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Categorized | IN OUR COMMUNITY

Extent of superblock contamination unknown

Posted on 07 March 2017 by Calvin

Cleanup will also include 51.2 million pounds of building materials

By JANE MCCLURE
A site with more than a century of different land uses, some of them messy, can mean a big cleanup day. Pollution cleanup is a major part of work to develop a Major League Soccer stadium in the Midway. Cleanup is being led by the St. Paul Port Authority, working with the city, property owners, contractors and the Minnesota Pollution Control Agency (MPCA).

A Feb. 14 city site plan review and look at MPCA records indicate the complexity of cleanup for the superblock bounded by St. Anthony, Snelling and University avenues and Pascal St. While cleanup has gone on over the past 30 years in different parts of the property, much more work is ahead.

The stadium project is the focus of an action plan, filed with the MPCA, detailing cleanup. The property is also enrolled in the MPCA’s Voluntary Investigations and Cleanup (VIC) Program and the Petroleum Brownfields Program. Monte Hilleman, who leads pollution cleanup efforts for the Port Authority, said that as the rest of Midway Center is redeveloped, more response action plans will be developed and filed with the state.

Gary Krueger supervises the MPCA’s VIC Program. Krueger said that while redevelopment of urban sites can reveal soil and groundwater contamination, proper cleanup can transform a blighted property into an asset.

“You have to keep in mind that the long-term benefit to the community is to have a site thoroughly cleaned up and reused,” Krueger said in an interview. “It’s a win-win to have property improved and contributing more on the tax rolls.”

Site cleanup is part of an $18.4 million package of stadium public improvements the St. Paul City Council approved last year. The city is contributing almost $17 million toward infrastructure including parking, plazas, sidewalks and streets, with about $1.5 million for pollution cleanup. The Port Authority has already obtained grants for the cleanup work and will seek more funding as needed.

Lead contractor Mortenson Construction estimates that excavation for the stadium would go as deep as 40 feet. “This is going to be a massive earthwork operation,” Hilleman said.

Some clean soils can be reused on-site as fill. One example is below Rainbow Foods, which originally was a department store. Its large basement will be filled in with clean soil from stadium site work.

Contaminated soils aren’t as easily reused. Contamination in the stadium site area includes petroleum byproducts, especially in the southwest corner of the site, Hilleman said. Contamination has been found in soil, soil vapors and groundwater as deep as 30 feet.

A combination of cleanup and containment measures will be used as the stadium is built. For example, contaminated groundwater can remain, but the stadium structure would be built in a way to keep that contamination out.

Some contaminated soils can be buried in the street right-of-way. Other contaminated soils can be taken to landfills licensed for contaminated soil disposal.

Then there is demolition of Midway Center itself. The 2016 Alternative Urban Areawide Review (AUAR), which outlined potential project environmental impacts, indicates that demolishing the entire shopping center will generate 25,600 tons of building debris. When all of the parking lots are removed, that is expected to generate about 650,000 square feet of bituminous parking area. The AUAR indicated that up to 70 percent of building material, and 90 percent of bituminous, can be recycled.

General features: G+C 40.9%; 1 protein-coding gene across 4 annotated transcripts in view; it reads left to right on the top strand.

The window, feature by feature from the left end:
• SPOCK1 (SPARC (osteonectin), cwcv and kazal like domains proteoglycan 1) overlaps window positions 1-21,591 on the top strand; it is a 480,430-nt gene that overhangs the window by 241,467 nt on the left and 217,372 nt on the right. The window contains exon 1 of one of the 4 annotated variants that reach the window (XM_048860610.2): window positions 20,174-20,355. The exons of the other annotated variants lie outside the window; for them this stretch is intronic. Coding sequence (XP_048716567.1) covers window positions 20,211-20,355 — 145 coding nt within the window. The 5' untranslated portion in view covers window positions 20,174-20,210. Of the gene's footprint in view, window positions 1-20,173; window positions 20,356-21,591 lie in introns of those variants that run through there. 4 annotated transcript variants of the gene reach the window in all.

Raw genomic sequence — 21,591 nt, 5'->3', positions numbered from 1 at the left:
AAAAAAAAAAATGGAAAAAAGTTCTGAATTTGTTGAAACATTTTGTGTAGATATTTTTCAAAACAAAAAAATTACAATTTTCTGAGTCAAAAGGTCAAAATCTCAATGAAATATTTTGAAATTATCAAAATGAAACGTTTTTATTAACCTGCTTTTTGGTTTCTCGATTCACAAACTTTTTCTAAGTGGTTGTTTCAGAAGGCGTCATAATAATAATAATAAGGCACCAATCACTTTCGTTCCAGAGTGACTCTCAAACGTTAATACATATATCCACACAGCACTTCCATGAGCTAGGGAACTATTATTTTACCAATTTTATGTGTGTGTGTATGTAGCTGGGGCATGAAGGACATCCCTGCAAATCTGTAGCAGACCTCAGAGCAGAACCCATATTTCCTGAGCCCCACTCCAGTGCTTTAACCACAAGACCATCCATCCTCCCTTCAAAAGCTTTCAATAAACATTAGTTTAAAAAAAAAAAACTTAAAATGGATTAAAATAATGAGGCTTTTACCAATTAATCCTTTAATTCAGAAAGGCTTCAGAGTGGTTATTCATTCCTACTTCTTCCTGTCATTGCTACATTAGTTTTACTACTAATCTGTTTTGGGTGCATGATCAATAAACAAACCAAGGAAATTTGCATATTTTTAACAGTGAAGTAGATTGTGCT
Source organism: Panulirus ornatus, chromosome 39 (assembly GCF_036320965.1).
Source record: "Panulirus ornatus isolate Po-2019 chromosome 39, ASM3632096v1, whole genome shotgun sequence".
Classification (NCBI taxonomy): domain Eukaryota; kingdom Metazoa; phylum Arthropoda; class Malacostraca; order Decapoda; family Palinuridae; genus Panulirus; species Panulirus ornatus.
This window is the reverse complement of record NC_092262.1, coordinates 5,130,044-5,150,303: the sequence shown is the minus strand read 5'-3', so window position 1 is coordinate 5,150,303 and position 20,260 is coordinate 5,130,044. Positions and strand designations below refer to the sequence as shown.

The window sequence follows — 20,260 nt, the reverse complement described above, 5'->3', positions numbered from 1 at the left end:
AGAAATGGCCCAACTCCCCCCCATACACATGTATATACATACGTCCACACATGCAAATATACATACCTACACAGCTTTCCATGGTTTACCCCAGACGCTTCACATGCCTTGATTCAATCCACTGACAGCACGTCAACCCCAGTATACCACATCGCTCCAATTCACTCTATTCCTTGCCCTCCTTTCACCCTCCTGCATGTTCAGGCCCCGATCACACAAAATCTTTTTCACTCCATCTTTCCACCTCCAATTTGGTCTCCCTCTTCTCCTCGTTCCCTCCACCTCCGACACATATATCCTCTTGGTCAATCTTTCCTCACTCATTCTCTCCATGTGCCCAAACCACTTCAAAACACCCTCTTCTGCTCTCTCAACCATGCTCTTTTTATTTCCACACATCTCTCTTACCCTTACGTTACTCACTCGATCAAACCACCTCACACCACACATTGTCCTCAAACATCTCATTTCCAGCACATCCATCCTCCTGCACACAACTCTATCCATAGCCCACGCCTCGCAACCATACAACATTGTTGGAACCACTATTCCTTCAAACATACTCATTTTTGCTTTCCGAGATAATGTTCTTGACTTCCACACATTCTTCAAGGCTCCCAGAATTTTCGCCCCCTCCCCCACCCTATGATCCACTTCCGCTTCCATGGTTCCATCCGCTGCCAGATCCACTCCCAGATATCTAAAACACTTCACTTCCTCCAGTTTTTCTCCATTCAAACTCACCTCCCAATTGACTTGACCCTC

The shopping center, which opened in 1957, will need to have materials removed before demolition, such as asbestos, lead-based paint, refrigeration equipment, lights and other regulated wastes.

Krueger said that St. Paul and the Port Authority have a long track record of cleaning and reusing contaminated sites. With urban redevelopment sites, there’s often a long history of different land uses, said Krueger. “So you may not always know what you’ll find.”

That’s true of the superblock. Much of the block was used as a stable and horse racing track in the late 19th century. Streetcar operations there began in 1890. A larger streetcar maintenance building, which later became the Snelling bus garage, was built in 1907. Some cleanup was done after the Snelling garage was demolished in 2002, including the removal of more than a dozen fuel tanks.

Last year properties around University and Pascal, including the parking lot at the northeast corner of Midway Center, were placed in Minnesota’s Superfund Permanent List of Priorities. Inclusion on the list provides additional financial resources for pollution monitoring and cleanup, as well as determining the level of risk. Contamination found there included soil vapor contamination from chemicals, including trichloroethylene (TCE) and perchloroethylene (PCE).

It’s not clear yet where the University-Pascal area contamination came from but in the 1990s what was called the Midway Plaza VIC site was located south of University between Snelling Ave. and Pascal. That contamination was linked to a now-closed area dry cleaning business. The site, which had groundwater and soil contamination and soil vapors, was cleaned up and taken off of the state’s VIC rolls in 2000.

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